Autism Study Stresses Importance of Communicating with Infants

A new language-skills study by Dr. Meghan Swanson suggests that all children can benefit from exposure to more speech from their caregivers.

Dr. Meghan Swanson, assistant professor at The University of Texas at Dallas, is the corresponding author of the study, published online June 28 in Autism Research. It is the first to extend research about the relationship between caregiver speech and infant language development from typically developing children to those with autism. The findings could inform guidelines for earlier action in cases of developmental difficulties.

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Early exposure to speech may shape autistic children’s language ability

The more words autistic children hear as infants — and the more verbal interactions they have with their caregivers — the better their language skills at age 2, a new study suggests1.

The quantity of speech young children hear in the home is known to have a strong influence on language development and in turn, on reading skills and ‘school readiness’2.

The new study is the first to look at this association in autistic children under 1 year old. Its findings suggest that coaching parents who have one autistic child to talk to their later babies could be beneficial, says lead investigator Meghan Swanson, assistant professor of psychology at the University of Texas at Dallas.

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Fragile X Imaging Study Reveals Differences in Infant Brains

CHAPEL HILL, NC – For the first time, UNC School of Medicine researchers have used MRIs to show that babies with the neurodevelopmental condition fragile X syndrome had less-developed white matter compared to infants that did not develop the condition. Imaging various sections of white matter from different angles can help researchers focus on the underlying brain circuitry important for proper neuron communication.

The study, published in JAMA Psychiatry, shows that there are brain differences related to the neurodevelopmental disorder established well before a diagnosis is typically made at age three or later.

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Brain, behavior distinguish autism from language delay

Babies with autism show behavioral and brain features that differ from those of babies with language delay1. These findings from a new study hint at different biological origins for autism and language delay.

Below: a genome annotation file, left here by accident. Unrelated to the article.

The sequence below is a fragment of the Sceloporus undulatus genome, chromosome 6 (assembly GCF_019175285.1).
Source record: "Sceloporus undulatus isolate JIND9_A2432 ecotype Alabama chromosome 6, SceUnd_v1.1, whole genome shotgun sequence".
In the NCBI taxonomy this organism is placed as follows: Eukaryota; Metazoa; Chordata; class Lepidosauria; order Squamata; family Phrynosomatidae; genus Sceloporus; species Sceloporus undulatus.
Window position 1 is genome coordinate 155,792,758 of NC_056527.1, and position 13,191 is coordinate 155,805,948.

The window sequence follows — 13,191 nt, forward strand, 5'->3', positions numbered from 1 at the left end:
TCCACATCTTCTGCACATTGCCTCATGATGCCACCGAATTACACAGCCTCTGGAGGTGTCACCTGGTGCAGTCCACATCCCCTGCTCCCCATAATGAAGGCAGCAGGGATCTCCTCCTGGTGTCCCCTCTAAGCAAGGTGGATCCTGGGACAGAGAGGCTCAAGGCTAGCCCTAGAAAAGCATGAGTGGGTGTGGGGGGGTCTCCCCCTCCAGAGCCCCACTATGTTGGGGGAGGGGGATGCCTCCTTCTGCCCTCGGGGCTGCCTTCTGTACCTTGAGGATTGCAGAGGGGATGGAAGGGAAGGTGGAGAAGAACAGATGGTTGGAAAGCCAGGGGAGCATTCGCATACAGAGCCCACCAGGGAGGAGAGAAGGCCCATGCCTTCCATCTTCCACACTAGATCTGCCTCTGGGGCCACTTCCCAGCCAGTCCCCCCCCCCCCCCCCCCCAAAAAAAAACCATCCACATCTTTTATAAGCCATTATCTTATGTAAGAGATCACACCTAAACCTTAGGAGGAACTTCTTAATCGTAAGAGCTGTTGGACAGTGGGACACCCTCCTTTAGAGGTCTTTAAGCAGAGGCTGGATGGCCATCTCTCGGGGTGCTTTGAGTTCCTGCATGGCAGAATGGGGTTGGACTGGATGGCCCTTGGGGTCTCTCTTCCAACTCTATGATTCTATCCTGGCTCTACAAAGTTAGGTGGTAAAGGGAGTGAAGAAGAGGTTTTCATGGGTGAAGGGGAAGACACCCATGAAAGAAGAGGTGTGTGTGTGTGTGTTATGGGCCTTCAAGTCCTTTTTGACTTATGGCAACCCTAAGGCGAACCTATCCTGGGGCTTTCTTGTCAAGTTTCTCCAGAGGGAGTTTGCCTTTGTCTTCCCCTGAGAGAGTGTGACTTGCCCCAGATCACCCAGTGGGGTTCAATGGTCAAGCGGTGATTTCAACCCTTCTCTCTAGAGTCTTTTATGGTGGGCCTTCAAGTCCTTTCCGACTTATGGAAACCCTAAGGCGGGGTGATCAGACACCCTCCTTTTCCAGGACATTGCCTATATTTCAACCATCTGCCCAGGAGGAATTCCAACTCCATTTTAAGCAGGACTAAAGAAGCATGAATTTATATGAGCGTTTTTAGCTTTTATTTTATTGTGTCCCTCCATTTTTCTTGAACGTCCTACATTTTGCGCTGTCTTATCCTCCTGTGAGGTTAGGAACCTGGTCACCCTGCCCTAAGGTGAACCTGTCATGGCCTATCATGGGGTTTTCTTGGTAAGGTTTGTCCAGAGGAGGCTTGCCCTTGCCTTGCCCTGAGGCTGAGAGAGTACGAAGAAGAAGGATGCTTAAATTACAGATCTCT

The results, based partly on brain scans, could help clinicians identify and treat subgroups of children with language problems.

“The diagnoses we use in clinical practice today are entirely based on behavioral observations and lack any grounding in the underlying biology,” says lead investigator Joseph Piven, professor of psychiatry at the University of North Carolina at Chapel Hill.

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Autism Awareness Month: Genes and Development in Autism Spectrum Disorder

Understanding how the brain develops and functions remains among the most difficult of scientific challenges, as is the effort to understand the causes of conditions that alter its function. Among these is autism spectrum disorder (ASD). ASD is described as a spectrum because of the considerable variation in how individuals manifest both symptoms and severity. The core symptoms of ASD, including difficulty in social communication and restricted, often repetitive behaviors, are present in all those affected, but otherwise, there is wide variability in ASD. At the more severe end of the spectrum are individuals who need services as a result of co-occurring intellectual disability or minimal verbal ability, for example. At the other end are individuals with average or superior intellectual ability who can achieve considerable professional and personal success. And in between are the majority of children and adults living with a combination of social, intellectual, and behavioral challenges they and their families face on a daily basis.

Identifying the causes of ASD has proven to be a significant challenge. And while there are several available behavioral treatments that can benefit many if not all of those diagnosed with ASD, much remains to be done in terms of both making helpful treatments more widely available and discovering novel therapies that have the potential to dramatically enhance quality of life. In honor of Autism Awareness Month, I am writing two Director’s Messages about ASD in April. The first, below, explains what we know so far about what causes ASD, and what NIMH researchers are doing to clarify how these causes lead to symptoms. The second, to follow in a few weeks, will discuss currently available therapies for ASD, and NIMH research aimed at learning how to improve access to these therapies.

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